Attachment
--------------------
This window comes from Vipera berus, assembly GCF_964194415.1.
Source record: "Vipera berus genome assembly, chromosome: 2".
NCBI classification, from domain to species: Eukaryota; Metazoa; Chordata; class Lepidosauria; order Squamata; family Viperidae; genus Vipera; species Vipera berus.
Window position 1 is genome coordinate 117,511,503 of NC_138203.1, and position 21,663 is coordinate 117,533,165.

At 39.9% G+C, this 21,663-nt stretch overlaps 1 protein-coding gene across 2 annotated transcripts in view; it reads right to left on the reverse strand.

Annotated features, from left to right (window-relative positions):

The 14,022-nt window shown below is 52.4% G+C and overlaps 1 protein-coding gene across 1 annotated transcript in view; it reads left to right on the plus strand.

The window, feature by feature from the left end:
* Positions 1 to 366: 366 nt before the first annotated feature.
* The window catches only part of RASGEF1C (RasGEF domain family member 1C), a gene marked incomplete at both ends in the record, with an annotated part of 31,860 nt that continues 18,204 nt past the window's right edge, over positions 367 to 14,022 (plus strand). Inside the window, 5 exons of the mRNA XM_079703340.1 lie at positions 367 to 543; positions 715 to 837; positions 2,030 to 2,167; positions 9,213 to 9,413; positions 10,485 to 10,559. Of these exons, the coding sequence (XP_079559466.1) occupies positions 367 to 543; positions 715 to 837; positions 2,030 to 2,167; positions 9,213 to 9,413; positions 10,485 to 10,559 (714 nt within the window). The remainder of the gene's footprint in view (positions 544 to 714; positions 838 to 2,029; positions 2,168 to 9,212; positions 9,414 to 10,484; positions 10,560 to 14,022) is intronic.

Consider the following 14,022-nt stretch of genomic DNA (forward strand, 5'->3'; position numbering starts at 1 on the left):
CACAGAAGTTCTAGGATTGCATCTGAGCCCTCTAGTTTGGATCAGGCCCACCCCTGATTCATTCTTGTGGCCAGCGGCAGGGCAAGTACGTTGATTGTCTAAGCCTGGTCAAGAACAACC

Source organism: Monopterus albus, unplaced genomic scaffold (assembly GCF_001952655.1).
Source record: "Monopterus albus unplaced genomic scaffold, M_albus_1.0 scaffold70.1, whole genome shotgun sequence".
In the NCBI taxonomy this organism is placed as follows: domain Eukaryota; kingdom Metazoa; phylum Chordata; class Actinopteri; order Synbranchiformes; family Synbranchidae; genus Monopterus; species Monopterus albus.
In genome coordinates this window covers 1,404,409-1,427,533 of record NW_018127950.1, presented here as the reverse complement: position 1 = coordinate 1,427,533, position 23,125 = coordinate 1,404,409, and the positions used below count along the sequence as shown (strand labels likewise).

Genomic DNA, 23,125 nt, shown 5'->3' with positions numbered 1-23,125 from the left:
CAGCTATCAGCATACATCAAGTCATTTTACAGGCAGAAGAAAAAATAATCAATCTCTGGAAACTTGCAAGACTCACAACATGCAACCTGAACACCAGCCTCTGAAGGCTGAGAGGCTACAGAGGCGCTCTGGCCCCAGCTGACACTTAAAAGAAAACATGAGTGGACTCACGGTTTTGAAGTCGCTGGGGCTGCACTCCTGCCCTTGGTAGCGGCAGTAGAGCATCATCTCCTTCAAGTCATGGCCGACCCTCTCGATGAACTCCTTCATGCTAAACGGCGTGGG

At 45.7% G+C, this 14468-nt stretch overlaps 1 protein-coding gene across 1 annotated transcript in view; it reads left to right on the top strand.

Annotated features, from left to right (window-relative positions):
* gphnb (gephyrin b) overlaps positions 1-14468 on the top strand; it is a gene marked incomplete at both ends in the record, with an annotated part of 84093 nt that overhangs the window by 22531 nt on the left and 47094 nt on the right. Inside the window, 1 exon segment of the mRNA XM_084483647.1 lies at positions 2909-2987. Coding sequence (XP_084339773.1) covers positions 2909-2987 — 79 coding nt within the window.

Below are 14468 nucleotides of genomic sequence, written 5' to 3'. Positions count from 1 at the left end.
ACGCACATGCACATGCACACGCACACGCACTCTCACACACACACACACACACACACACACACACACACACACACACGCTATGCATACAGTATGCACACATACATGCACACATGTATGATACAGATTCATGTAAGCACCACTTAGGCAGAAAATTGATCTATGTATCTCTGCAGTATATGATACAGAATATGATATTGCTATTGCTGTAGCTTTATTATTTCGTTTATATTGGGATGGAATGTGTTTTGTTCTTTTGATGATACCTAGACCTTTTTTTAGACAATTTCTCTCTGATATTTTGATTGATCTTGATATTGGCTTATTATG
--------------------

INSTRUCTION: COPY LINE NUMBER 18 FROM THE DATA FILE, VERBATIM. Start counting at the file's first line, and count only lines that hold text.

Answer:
CAGCTATCAGCATACATCAAGTCATTTTACAGGCAGAAGAAAAAATAATCAATCTCTGGAAACTTGCAAGACTCACAACATGCAACCTGAACACCAGCCTCTGAAGGCTGAGAGGCTACAGAGGCGCTCTGGCCCCAGCTGACACTTAAAAGAAAACATGAGTGGACTCACGGTTTTGAAGTCGCTGGGGCTGCACTCCTGCCCTTGGTAGCGGCAGTAGAGCATCATCTCCTTCAAGTCATGGCCGACCCTCTCGATGAACTCCTTCATGCTAAACGGCGTGGG